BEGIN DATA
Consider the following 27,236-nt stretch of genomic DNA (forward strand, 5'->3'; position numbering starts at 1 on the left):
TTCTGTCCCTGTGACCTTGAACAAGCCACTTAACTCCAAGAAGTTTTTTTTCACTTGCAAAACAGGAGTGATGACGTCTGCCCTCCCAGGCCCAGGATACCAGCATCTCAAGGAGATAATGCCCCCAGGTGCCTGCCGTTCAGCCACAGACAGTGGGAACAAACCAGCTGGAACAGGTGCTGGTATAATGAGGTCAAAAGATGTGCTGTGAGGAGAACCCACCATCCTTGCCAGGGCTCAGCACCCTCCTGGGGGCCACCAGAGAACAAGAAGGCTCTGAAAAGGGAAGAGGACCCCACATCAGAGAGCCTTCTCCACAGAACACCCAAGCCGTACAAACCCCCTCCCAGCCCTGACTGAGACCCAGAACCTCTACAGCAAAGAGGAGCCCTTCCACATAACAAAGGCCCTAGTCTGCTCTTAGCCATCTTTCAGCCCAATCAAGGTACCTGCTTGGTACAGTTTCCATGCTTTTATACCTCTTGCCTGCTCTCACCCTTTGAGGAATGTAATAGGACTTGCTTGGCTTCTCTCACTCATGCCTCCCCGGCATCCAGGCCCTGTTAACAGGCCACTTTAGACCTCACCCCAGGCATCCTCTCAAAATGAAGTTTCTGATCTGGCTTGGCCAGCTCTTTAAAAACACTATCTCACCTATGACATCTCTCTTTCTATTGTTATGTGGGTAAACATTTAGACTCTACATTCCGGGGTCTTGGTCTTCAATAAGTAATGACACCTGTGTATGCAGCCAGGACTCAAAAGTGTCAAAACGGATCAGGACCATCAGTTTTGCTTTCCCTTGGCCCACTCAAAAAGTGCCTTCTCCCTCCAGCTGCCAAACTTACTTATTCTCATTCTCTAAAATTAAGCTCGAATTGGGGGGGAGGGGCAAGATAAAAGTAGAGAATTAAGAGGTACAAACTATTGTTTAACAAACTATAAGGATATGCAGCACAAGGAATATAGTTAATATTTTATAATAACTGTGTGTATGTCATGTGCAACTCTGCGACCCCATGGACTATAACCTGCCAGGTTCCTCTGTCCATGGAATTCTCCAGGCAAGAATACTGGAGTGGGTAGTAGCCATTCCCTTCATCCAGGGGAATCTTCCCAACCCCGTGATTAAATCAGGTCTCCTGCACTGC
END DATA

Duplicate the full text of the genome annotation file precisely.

Consider the following 27,236-nt stretch of genomic DNA (forward strand, 5'->3'; position numbering starts at 1 on the left):
TTCTGTCCCTGTGACCTTGAACAAGCCACTTAACTCCAAGAAGTTTTTTTTCACTTGCAAAACAGGAGTGATGACGTCTGCCCTCCCAGGCCCAGGATACCAGCATCTCAAGGAGATAATGCCCCCAGGTGCCTGCCGTTCAGCCACAGACAGTGGGAACAAACCAGCTGGAACAGGTGCTGGTATAATGAGGTCAAAAGATGTGCTGTGAGGAGAACCCACCATCCTTGCCAGGGCTCAGCACCCTCCTGGGGGCCACCAGAGAACAAGAAGGCTCTGAAAAGGGAAGAGGACCCCACATCAGAGAGCCTTCTCCACAGAACACCCAAGCCGTACAAACCCCCTCCCAGCCCTGACTGAGACCCAGAACCTCTACAGCAAAGAGGAGCCCTTCCACATAACAAAGGCCCTAGTCTGCTCTTAGCCATCTTTCAGCCCAATCAAGGTACCTGCTTGGTACAGTTTCCATGCTTTTATACCTCTTGCCTGCTCTCACCCTTTGAGGAATGTAATAGGACTTGCTTGGCTTCTCTCACTCATGCCTCCCCGGCATCCAGGCCCTGTTAACAGGCCACTTTAGACCTCACCCCAGGCATCCTCTCAAAATGAAGTTTCTGATCTGGCTTGGCCAGCTCTTTAAAAACACTATCTCACCTATGACATCTCTCTTTCTATTGTTATGTGGGTAAACATTTAGACTCTACATTCCGGGGTCTTGGTCTTCAATAAGTAATGACACCTGTGTATGCAGCCAGGACTCAAAAGTGTCAAAACGGATCAGGACCATCAGTTTTGCTTTCCCTTGGCCCACTCAAAAAGTGCCTTCTCCCTCCAGCTGCCAAACTTACTTATTCTCATTCTCTAAAATTAAGCTCGAATTGGGGGGGAGGGGCAAGATAAAAGTAGAGAATTAAGAGGTACAAACTATTGTTTAACAAACTATAAGGATATGCAGCACAAGGAATATAGTTAATATTTTATAATAACTGTGTGTATGTCATGTGCAACTCTGCGACCCCATGGACTATAACCTGCCAGGTTCCTCTGTCCATGGAATTCTCCAGGCAAGAATACTGGAGTGGGTAGTAGCCATTCCCTTCATCCAGGGGAATCTTCCCAACCCCGTGATTAAATCAGGTCTCCTGCACTGC